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Divine Tongues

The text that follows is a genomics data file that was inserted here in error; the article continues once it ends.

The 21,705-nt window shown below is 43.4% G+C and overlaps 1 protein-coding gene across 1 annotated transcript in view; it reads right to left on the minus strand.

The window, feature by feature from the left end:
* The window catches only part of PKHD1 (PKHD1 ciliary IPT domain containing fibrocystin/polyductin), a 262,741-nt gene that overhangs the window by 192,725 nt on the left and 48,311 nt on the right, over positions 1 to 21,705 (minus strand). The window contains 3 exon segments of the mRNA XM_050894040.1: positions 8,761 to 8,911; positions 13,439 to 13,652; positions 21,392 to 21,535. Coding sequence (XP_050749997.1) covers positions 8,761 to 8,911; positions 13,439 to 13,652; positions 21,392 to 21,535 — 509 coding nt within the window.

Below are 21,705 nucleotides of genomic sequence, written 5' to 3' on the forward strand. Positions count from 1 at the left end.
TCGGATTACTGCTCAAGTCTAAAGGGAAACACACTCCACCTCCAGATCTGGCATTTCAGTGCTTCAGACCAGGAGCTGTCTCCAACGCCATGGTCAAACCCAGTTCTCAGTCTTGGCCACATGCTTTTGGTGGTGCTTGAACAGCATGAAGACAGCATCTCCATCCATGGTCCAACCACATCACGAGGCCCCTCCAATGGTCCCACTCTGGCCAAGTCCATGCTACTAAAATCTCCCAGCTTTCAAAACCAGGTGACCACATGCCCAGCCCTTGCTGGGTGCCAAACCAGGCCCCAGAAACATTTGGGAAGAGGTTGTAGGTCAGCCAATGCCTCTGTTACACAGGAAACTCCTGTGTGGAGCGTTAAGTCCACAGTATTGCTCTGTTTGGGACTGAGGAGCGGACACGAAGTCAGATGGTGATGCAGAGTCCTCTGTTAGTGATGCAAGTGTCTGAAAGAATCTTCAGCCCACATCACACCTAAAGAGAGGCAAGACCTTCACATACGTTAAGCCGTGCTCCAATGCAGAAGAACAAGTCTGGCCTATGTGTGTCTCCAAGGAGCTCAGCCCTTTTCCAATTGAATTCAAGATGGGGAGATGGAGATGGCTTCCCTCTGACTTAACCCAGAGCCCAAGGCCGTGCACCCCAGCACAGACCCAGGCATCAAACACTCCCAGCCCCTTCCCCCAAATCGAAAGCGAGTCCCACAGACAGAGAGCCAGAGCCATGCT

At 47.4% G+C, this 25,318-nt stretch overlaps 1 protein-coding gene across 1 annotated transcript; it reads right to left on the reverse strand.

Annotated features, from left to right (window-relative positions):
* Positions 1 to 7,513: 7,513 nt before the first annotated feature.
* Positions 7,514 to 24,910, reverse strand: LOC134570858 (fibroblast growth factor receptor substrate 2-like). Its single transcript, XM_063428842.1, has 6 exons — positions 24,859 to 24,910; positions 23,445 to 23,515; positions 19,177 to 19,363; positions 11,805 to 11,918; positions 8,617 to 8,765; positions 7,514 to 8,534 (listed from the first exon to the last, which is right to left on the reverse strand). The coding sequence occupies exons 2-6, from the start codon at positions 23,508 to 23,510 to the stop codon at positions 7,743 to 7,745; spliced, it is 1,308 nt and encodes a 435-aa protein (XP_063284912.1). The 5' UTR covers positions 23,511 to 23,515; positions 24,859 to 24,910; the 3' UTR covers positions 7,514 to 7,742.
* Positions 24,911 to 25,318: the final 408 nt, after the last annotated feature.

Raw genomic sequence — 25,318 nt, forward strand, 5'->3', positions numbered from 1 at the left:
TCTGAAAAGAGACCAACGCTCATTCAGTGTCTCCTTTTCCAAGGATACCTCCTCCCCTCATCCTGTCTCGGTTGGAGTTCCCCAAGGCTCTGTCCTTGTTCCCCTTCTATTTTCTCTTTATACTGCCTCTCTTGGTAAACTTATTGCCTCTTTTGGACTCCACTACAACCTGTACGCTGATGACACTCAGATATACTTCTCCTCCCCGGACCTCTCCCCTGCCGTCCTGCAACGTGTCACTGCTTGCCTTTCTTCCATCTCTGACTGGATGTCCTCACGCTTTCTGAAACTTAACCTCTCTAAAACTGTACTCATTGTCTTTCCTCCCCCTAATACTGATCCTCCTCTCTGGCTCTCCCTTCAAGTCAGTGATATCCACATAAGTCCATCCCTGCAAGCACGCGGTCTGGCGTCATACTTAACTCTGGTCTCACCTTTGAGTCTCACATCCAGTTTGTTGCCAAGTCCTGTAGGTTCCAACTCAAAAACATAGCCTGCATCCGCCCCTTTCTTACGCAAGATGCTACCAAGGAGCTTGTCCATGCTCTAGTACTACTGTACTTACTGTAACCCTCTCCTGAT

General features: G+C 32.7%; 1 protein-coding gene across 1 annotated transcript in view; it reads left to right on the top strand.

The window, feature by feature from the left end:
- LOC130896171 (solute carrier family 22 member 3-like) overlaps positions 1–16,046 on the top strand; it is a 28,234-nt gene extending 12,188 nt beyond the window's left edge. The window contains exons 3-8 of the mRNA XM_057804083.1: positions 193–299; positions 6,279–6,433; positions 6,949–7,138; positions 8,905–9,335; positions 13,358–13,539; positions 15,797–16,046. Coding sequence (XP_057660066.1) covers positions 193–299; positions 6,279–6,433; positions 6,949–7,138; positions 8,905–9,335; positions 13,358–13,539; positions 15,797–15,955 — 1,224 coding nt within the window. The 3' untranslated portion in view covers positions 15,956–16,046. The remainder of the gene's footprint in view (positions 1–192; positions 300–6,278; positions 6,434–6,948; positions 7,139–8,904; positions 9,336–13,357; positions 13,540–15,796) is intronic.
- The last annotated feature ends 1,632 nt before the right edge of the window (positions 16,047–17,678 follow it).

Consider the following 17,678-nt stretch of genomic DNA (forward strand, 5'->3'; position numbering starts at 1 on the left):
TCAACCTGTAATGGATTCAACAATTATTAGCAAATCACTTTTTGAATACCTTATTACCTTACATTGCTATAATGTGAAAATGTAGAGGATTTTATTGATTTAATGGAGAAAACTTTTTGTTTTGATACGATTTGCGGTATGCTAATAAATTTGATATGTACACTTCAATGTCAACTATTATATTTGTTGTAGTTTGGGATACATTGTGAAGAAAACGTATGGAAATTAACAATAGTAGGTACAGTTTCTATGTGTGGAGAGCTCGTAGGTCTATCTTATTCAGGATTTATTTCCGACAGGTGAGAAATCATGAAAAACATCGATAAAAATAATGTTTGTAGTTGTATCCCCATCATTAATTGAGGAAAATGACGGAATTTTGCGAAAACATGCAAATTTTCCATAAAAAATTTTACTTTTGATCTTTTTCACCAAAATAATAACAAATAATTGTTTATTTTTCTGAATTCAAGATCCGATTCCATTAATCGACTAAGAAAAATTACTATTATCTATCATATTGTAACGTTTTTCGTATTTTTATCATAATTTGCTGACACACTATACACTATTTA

When Mohammad Arif, a 26-year-old master’s candidate in Arabic at Jawaharlal Nehru University, graduated from Madrasa Taleem-ul-Quran in south Delhi a decade ago, his career prospects seemed dim. After years of religious education, and without having studied subjects such as economics or the sciences, he had few lucrative skills. Like many of his peers, he seemed destined to pursue either teaching in a madrasa as a maulana, or preaching at a mosque as an imam. He did neither. When we spoke on the phone in early September, Arif was sure he would make a good living as an Arabic-to-English translator. “Medium of lecture has always been Urdu at madrasas, but Arabic is also taught. It gives us a unique advantage because no other community understands or is even interested in this language.”

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